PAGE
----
On the Photography Gear side, little has changed. I'm still using the E-M5.2 as my primary, mostly with the 12-40 Pro, and the E-M1 as a backup/long-lens body. Still want an E-M1.2 or E-M1.3, a 40-150 Pro and some wide option (probably the new 8-25/4), but those are mostly long-term plans, the current kit works well enough for now and Oly has one new lens coming that I want to see before I decide my priorities, a new 40-150/4 Pro.
Expect to see some Overland-related content here as I go forward, the journey is as much of the fun as the images I come back with and I now have a vehicle that can be setup to take me to places that were inaccessible with the Forester, at least running Solo as I so often do.
Tuesday 29 June 2021
Thursday 24 June 2021
Why did I pick it up? To minimize lens changes while I'm hiking. I noticed I kept losing shots when I needed a telephoto lens on the E-M5II and I had the 12-40 mounted, but I kept swapping to get wide/closeup shots with the 12-40. This will let me leave the 75 or the 40-150 on the E-M1 and the 12-40 on the E-M5II while hiking. This is the one spot where the Z5/E-M5II combo worked better than a single body with a full set of lenses. This will probably become the 40-150 Pro on the E-M1 and the 12-40 on the E-M5II. Long term goal on the lens setup is probably the 8-25/4 as the wide and the 40-150 Pro as the tele option, with the 12-40 covering the middle if needed.
Why the E-M1? I know the body, know it will deliver a better long-lens experience than the E-M5II, it uses the same batteries as the E-M5II and it's cheap. I fully intend on getting a newer 20MP body eventually, at which point I'll probably demote the E-M1 to webcam usage (which is where it will spend most of the time anyways, it'll come off Webcam duty only when I need it)
The main downside to the E-M1 is the tilt screen. Yeah, it's one reason I sold the Z5, but with the E-M1 I'm not limited to using certain lenses only with that body, I can swap between the two bodies as needed since they have identical lens compatibility.
There's a few other issues of course, the E-M1 lacks the level of control over the EVF/LCD switching the E-M5II has and I use that a lot, the control layout isn't quite the same (that's more an issue for the E-M5II, the E-M1 layout is better) and there's no way to fast-sleep the E-M1 (the E-M5II can sort-of do it when the LCD is turned in and the EVF is set to activate on the eye sensor)
Sunday 13 June 2021
I'm very much digging this little gem. I will however get a 37mm to 46mm step-up ring so I can have consistent filters across my small primes. But I see this lens getting a lot of use around town.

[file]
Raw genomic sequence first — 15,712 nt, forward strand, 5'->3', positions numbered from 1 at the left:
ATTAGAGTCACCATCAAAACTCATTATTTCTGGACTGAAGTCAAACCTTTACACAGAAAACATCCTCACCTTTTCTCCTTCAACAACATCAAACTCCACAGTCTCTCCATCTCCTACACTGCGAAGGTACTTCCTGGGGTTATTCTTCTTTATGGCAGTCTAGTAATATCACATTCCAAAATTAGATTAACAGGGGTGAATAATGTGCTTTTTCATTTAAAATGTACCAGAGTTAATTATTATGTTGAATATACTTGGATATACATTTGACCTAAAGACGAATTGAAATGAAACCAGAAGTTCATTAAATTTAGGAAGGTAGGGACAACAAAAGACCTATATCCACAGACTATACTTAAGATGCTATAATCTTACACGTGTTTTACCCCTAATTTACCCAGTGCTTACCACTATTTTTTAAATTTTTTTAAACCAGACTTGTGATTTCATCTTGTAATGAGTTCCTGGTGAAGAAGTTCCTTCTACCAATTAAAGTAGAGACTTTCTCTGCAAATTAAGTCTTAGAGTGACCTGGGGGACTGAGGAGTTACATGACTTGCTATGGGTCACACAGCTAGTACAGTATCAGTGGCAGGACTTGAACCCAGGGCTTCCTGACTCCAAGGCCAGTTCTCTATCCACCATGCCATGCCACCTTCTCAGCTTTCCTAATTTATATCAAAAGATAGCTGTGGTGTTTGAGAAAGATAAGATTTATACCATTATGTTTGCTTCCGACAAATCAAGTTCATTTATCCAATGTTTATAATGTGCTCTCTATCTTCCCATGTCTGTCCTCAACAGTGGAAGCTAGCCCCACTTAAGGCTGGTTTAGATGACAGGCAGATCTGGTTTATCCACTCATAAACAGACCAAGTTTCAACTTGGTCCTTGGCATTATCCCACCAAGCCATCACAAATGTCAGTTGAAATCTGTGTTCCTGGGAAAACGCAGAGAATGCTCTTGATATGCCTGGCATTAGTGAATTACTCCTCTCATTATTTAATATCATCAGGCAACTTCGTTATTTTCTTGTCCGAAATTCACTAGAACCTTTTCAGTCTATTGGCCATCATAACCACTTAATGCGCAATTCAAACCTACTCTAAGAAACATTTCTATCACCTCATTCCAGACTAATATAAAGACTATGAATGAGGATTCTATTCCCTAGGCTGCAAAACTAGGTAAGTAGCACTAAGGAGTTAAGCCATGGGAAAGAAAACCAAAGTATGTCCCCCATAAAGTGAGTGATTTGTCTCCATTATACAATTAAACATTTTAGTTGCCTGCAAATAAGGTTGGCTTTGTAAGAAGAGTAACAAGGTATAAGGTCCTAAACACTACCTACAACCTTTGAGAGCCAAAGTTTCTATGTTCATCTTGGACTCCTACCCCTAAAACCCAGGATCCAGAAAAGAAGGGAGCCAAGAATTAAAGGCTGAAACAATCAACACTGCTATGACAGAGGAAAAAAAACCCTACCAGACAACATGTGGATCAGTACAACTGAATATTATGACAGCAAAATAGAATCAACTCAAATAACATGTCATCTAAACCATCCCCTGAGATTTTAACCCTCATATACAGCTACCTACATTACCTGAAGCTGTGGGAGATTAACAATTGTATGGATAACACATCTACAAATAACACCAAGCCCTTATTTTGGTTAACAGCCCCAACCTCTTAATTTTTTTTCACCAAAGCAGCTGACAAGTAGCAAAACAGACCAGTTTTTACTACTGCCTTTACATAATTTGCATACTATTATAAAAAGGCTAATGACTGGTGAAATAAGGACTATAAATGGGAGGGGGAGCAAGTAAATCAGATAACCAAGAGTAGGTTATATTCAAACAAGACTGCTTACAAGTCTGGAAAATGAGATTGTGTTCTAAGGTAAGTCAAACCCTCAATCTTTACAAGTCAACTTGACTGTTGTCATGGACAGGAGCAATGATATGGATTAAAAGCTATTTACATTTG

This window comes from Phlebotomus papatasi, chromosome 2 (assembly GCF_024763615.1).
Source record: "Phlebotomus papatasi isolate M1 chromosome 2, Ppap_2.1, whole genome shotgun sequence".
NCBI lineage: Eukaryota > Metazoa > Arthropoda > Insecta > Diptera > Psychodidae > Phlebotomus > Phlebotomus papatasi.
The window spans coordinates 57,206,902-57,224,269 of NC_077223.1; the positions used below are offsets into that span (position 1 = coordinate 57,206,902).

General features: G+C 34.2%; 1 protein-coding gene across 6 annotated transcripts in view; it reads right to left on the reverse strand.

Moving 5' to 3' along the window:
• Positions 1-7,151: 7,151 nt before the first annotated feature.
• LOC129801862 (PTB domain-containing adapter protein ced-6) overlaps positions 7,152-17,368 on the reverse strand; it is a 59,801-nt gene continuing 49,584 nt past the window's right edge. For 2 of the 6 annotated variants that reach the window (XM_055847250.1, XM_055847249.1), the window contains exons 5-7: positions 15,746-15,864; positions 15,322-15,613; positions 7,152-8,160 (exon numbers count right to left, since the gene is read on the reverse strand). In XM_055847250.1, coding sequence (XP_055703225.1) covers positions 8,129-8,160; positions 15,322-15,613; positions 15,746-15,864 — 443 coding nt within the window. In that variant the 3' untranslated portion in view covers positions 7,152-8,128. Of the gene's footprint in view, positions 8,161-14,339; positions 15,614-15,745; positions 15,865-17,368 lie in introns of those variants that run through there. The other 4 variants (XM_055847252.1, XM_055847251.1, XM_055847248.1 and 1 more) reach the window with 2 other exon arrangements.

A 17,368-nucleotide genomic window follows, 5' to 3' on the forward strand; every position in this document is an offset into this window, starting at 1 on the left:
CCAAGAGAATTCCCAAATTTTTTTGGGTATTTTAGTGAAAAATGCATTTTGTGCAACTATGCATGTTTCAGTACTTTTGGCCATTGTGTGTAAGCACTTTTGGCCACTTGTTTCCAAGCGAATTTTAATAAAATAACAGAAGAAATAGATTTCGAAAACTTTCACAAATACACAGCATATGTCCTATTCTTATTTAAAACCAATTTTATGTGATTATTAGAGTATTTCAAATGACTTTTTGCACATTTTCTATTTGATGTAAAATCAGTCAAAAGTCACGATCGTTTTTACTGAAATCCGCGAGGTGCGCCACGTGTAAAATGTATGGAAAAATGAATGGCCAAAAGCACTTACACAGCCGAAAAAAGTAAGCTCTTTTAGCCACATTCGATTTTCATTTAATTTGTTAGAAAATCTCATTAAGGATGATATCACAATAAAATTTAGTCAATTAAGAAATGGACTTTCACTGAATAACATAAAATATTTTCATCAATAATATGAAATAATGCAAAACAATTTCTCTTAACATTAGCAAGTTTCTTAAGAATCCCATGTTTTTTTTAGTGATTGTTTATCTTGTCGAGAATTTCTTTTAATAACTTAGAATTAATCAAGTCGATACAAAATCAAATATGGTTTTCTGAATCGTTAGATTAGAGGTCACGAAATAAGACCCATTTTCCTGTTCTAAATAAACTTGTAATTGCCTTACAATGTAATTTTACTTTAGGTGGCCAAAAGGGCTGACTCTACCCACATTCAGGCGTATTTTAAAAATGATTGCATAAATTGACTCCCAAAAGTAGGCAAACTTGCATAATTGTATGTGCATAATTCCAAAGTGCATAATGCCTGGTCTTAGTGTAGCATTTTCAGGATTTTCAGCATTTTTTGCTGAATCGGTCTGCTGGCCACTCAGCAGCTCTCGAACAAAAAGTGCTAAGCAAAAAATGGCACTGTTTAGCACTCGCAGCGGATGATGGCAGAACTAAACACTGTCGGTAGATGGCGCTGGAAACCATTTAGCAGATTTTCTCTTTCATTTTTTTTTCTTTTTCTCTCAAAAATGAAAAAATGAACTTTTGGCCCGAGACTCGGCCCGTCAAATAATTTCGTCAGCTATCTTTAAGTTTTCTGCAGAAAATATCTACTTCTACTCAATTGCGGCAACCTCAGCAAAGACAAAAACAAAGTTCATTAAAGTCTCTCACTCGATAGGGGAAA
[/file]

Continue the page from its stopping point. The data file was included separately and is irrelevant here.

The best part? It's so small that it can just be tossed in a pocket along with a battery when I'm out shooting with the 17mm. I could totally see eventually getting one of the Laowa UWA's (7.5mm or 10mm) for an ultra-compact and tiny 3 lens kit that fits in a small belt pouch or large pocket when paired with an E-M5 series body.
Saturday 12 June 2021
Don't get me wrong, I still think the Z5's a great camera, and it's definitely a better low-light & long lens camera than the E-M5II. But I'm more a wide angle guy and the Z5's advantages (better AF, better sensor, better EVF) are less useful to me than the E-M5's advantages (better LCD articulation, better normal zoom, better IBIS)
So I traded in the Z5/24-50 kit, FTZ, 50/1.8G and 70-300E and came home with a 40-150 f4-5.6 R, 17/1.8, 45/1.8 and 75/1.8. That gives me a basic tele zoom for good light that I know performs well (it's copy #3 at least for me, maybe #4), and a fast and compact AF 35mm equivalent (the 17/1.8), I've owned it before and while it's not amazing, it's quite compact.
The other two lenses I've not owned before, but they give me a truly tiny 90mm equivalent and a nicely sized and extremely good performing 150mm equivalent, both with f1.8. Both have long been on the list of m43 lenses I've wanted to own.
I will need a second body though, the AF-C of the E-M5II is just not usable. That will no doubt be an E-M1 Mark II or III. An UWA is also needed, as is the 40-150 f2.8 Pro. And I'll probably pick up a fast normal as well.
But for now I have two really usable 2-lens kits with the E-M5II. The 12-40 can pair with the 75 very well, and the 17 & 45 pair well. One for really light carry, one for serious work. And the 40-150 can be thrown in the bag whenever I want a little long-lens coverage.
Plus the 17 can stay on the E-M5II when using it as a webcam, so when I have that second body I can have a kit ready to go while still having the webcam hooked up.
Friday 11 June 2021
Laowa announced an updated version of their 7.5mm f2 UWA for m43 today. The main change is this is now a fully coupled lens with electronic aperture control and a linked focus ring (so focus ring movement can trigger focus assists like peaking or magnification). It's still manual focus, still 46mm filter threads, close focus is 0.12m and it now has 5 aperture blades (vs 7 on the older versions).
Laowa joined the m43 consortium a while ago and that lets them do fully-integrated lenses. This is the third one from them, after the 50/2.8 Macro and the 10/2 UWA. Of course they've done uncoupled manual lenses before, including two variations of the 7.5mm (the standard and an ultralight one for drone use) and those continue in the line.
It's good to see more functionality coming here. Laowa's one of the most innovative lens manufacturers today, specializing in UWA's and macro's, although they're starting to branch out into general fast primes. They are also offering something that's been really lacking in m43 since day one, which is primes wider than 12mm (24mm-e). As a bonus their stuff is small, optically good and has unusually excellent close focus.
It's no secret I'm very fond of my Laowa 15mm f4 Macro in F mount, and this really is the m43 equivalent, just without the 1:1 magnification. I can live without that for a much smaller lens and 46mm filters.